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Carruthers is new president of NMSU

Garrey Carruthers, Ph.D., Vice President for Economic Development and Dean, College of Business, New Mexico State University - NMSU presidential finalist (courtesy NMSU)
Garrey Carruthers, Ph.D., Vice President for Economic Development and Dean, College of Business, New Mexico State University - NMSU presidential finalist (courtesy NMSU)
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LAS CRUCES — A divided Board of Regents voted Monday to promote former Republican governor Garrey Carruthers from dean of the College of Business to president of New Mexico State University.

Carruthers received the support of three of the five regents.

Governor of New Mexico from 1987 to 1990, Carruthers has been dean of NMSU’s College of Business since July 2003. He also holds the titles of vice president for economic development and is director of the Domenici Institute, dedicated to preserving the political legacy of former Sen. Pete Domenici, R-N.M.

Regents’ Chairman Mike Cheney noted Carruthers’ deep roots at the land-grant university, where Carruthers obtained bachelor’s and master’s degrees in agriculture and agriculture economics, respectively, in 1964 and 1965, before beginning a teaching career at NMSU in 1968.

Noting that Carruthers has been an NMSU student, faculty member and governor familiar with Santa Fe politics, Cheney said, “He represents as many stakeholders as we can expect anyone to represent.”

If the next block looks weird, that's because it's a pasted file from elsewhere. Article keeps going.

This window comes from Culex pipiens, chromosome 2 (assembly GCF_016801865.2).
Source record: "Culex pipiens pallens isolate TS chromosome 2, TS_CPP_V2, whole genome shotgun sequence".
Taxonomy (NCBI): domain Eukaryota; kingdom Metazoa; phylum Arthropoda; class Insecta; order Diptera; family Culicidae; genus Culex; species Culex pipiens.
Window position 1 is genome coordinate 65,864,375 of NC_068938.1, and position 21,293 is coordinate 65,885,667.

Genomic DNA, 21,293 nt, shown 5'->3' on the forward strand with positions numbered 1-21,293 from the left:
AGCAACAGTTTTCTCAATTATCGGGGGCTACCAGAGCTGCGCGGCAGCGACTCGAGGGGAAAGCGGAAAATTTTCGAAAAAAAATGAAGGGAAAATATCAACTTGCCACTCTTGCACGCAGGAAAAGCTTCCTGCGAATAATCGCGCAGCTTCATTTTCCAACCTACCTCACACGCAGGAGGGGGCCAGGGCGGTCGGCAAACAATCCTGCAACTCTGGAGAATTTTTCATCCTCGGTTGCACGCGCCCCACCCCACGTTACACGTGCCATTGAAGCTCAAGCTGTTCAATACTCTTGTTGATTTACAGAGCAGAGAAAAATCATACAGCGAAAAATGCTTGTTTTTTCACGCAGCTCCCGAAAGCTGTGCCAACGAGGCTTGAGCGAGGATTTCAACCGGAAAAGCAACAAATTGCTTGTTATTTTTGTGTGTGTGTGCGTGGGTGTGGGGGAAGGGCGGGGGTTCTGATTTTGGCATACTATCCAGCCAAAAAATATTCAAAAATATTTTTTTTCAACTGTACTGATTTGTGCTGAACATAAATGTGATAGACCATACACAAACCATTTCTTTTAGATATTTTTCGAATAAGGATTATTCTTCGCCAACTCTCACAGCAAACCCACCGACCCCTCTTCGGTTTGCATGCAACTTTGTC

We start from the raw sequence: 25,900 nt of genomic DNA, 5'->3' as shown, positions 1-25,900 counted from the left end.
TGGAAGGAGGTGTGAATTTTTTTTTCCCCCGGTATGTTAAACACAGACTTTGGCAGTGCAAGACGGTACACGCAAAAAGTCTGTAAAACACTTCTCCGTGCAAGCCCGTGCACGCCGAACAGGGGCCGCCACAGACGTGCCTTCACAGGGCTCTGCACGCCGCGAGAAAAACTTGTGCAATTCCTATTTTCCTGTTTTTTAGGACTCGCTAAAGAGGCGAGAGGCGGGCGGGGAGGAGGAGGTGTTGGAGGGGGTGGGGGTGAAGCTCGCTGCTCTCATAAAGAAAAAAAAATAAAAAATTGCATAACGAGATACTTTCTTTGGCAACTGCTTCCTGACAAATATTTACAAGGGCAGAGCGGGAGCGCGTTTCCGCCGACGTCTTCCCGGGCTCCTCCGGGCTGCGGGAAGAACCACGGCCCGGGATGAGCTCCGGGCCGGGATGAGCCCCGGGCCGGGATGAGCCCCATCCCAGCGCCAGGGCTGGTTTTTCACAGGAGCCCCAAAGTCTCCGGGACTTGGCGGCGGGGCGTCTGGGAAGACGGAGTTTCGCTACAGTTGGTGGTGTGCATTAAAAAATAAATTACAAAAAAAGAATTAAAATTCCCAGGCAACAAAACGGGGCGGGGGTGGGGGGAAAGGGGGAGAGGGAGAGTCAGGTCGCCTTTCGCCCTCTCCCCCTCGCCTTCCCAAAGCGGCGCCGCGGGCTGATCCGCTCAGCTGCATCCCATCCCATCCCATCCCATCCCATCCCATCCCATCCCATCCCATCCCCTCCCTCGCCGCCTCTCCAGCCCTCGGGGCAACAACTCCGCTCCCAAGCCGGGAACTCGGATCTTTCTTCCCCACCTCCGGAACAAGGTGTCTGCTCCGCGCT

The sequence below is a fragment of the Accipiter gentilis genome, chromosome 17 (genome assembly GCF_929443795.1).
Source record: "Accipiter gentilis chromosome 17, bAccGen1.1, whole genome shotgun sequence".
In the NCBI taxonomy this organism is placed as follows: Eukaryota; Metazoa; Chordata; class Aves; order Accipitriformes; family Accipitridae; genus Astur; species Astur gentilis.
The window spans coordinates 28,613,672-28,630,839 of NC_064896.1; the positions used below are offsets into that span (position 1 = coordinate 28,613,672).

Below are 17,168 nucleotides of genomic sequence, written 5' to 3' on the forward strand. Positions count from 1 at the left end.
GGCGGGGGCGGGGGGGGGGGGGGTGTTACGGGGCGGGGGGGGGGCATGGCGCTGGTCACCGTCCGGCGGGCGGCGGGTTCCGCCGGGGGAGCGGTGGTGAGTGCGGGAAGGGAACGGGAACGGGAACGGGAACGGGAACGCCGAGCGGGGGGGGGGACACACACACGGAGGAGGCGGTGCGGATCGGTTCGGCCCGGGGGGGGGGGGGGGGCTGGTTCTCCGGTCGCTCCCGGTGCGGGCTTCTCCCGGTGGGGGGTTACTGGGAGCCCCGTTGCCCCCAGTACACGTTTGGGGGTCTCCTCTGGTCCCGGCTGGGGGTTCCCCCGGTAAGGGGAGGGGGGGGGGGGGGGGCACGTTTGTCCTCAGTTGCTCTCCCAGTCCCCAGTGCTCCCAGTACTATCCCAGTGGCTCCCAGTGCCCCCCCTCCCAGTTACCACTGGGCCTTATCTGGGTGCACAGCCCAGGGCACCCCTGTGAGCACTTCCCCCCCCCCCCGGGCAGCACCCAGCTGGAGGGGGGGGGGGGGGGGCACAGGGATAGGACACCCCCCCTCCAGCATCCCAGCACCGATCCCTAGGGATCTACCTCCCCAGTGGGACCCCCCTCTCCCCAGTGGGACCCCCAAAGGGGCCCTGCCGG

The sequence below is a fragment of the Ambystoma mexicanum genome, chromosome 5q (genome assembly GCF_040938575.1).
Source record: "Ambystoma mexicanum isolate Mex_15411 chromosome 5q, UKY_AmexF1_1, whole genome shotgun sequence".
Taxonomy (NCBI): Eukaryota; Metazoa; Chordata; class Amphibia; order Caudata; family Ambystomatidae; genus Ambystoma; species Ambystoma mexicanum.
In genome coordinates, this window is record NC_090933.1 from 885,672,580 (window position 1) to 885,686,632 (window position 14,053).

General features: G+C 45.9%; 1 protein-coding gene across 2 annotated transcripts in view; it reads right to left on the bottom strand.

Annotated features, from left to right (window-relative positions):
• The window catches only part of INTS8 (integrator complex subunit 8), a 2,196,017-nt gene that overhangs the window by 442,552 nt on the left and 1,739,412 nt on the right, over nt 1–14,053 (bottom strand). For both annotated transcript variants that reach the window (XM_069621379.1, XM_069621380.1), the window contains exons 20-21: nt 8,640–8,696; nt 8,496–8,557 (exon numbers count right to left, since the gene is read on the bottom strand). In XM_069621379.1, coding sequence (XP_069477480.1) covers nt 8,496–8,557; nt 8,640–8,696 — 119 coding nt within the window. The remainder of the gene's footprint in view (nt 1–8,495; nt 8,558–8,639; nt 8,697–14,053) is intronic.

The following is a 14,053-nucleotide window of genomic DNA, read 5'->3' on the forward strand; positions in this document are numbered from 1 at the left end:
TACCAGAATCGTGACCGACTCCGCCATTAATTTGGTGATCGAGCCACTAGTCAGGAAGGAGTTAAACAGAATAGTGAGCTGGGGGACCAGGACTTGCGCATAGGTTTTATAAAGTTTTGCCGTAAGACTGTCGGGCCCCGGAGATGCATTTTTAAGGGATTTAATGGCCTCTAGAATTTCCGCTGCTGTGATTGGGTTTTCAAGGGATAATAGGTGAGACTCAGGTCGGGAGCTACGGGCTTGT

The two regents who did not vote for Carruthers, Javier Gonzales and Isaac Pino, expressed support for a competing candidate, Daniel Howard, dean of the College of Liberal Arts and Sciences at the University of Colorado at Denver since 2008. He was the only other finalist with roots at NMSU, having served as a biology professor and administrator over the course of 20 years.

Carruthers was not present during the regents’ vote, and, after the meeting, Cheney said he will negotiate a contract with Carruthers that regents are expected to approve at their next meeting on Friday.

In considering Carruthers and the goal of stability in the university’s executive office, Cheney said he asked himself: “What can we accomplish and who already has a jump start on that?”

Carruthers, 73, is expected to bring stability to a university system that since 1994 has seen five permanent presidents, none of whom lasted four years on the job, along with several interim presidents.

Gonzales, until recently chairman of the Democratic Party of New Mexico, and Pino said they believed Howard, 58, a biology professor and administrator at NMSU for more than 20 years, was better suited to lead NMSU into the future.

“During this time in the history of our university, we need an individual who can steady our ship, who can develop a vision for what the modern-day land-grant institution is for our state, and who can help move us forward,” Gonzales said. “… Dr. Howard is someone who we all can believe will continue to grow the university for years to come and reposition it in a place of respect and credibility that it so desperately needs now.”